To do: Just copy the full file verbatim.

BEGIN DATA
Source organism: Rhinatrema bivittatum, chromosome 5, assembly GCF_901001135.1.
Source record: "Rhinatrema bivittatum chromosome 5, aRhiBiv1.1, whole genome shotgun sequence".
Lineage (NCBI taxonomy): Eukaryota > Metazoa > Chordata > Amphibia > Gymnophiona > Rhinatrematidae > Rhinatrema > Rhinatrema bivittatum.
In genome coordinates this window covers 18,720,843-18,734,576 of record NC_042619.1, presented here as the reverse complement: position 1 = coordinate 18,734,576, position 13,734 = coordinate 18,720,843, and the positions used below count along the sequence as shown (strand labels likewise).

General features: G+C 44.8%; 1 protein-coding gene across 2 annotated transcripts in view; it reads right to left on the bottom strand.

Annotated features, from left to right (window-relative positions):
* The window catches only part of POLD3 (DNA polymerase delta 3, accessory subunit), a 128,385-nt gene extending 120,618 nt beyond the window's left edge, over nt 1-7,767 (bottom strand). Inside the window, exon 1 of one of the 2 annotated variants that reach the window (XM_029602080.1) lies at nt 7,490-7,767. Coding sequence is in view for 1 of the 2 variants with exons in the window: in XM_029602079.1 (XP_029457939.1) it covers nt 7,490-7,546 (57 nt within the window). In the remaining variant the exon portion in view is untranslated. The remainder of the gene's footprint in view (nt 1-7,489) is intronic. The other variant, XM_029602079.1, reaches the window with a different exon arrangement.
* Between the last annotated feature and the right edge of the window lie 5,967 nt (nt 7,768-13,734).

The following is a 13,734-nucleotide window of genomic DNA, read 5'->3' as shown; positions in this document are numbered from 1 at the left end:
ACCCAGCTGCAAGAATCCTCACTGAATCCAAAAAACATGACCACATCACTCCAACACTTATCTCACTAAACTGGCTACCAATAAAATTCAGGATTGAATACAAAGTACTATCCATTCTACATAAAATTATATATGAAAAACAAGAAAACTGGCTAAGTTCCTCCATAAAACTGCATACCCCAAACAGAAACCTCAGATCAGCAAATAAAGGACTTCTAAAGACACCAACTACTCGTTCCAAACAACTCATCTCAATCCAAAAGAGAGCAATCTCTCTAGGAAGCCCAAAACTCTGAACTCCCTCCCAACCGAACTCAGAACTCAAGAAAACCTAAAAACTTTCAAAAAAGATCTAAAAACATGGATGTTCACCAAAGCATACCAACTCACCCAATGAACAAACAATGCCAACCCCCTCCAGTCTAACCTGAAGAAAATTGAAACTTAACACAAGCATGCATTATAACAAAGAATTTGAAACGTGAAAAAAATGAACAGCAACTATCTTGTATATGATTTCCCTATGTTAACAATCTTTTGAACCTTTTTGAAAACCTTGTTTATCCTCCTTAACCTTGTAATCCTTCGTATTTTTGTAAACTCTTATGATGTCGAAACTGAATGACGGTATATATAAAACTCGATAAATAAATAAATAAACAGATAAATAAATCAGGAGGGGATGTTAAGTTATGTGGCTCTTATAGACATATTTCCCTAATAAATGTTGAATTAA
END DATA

Source organism: Rhinatrema bivittatum, chromosome 5, assembly GCF_901001135.1.
Source record: "Rhinatrema bivittatum chromosome 5, aRhiBiv1.1, whole genome shotgun sequence".
Lineage (NCBI taxonomy): Eukaryota > Metazoa > Chordata > Amphibia > Gymnophiona > Rhinatrematidae > Rhinatrema > Rhinatrema bivittatum.
In genome coordinates this window covers 18,720,843-18,734,576 of record NC_042619.1, presented here as the reverse complement: position 1 = coordinate 18,734,576, position 13,734 = coordinate 18,720,843, and the positions used below count along the sequence as shown (strand labels likewise).

General features: G+C 44.8%; 1 protein-coding gene across 2 annotated transcripts in view; it reads right to left on the bottom strand.

Annotated features, from left to right (window-relative positions):
* The window catches only part of POLD3 (DNA polymerase delta 3, accessory subunit), a 128,385-nt gene extending 120,618 nt beyond the window's left edge, over nt 1-7,767 (bottom strand). Inside the window, exon 1 of one of the 2 annotated variants that reach the window (XM_029602080.1) lies at nt 7,490-7,767. Coding sequence is in view for 1 of the 2 variants with exons in the window: in XM_029602079.1 (XP_029457939.1) it covers nt 7,490-7,546 (57 nt within the window). In the remaining variant the exon portion in view is untranslated. The remainder of the gene's footprint in view (nt 1-7,489) is intronic. The other variant, XM_029602079.1, reaches the window with a different exon arrangement.
* Between the last annotated feature and the right edge of the window lie 5,967 nt (nt 7,768-13,734).

The following is a 13,734-nucleotide window of genomic DNA, read 5'->3' as shown; positions in this document are numbered from 1 at the left end:
ACCCAGCTGCAAGAATCCTCACTGAATCCAAAAAACATGACCACATCACTCCAACACTTATCTCACTAAACTGGCTACCAATAAAATTCAGGATTGAATACAAAGTACTATCCATTCTACATAAAATTATATATGAAAAACAAGAAAACTGGCTAAGTTCCTCCATAAAACTGCATACCCCAAACAGAAACCTCAGATCAGCAAATAAAGGACTTCTAAAGACACCAACTACTCGTTCCAAACAACTCATCTCAATCCAAAAGAGAGCAATCTCTCTAGGAAGCCCAAAACTCTGAACTCCCTCCCAACCGAACTCAGAACTCAAGAAAACCTAAAAACTTTCAAAAAAGATCTAAAAACATGGATGTTCACCAAAGCATACCAACTCACCCAATGAACAAACAATGCCAACCCCCTCCAGTCTAACCTGAAGAAAATTGAAACTTAACACAAGCATGCATTATAACAAAGAATTTGAAACGTGAAAAAAATGAACAGCAACTATCTTGTATATGATTTCCCTATGTTAACAATCTTTTGAACCTTTTTGAAAACCTTGTTTATCCTCCTTAACCTTGTAATCCTTCGTATTTTTGTAAACTCTTATGATGTCGAAACTGAATGACGGTATATATAAAACTCGATAAATAAATAAATAAACAGATAAATAAATCAGGAGGGGATGTTAAGTTATGTGGCTCTTATAGACATATTTCCCTAATAAATGTTGAATTAA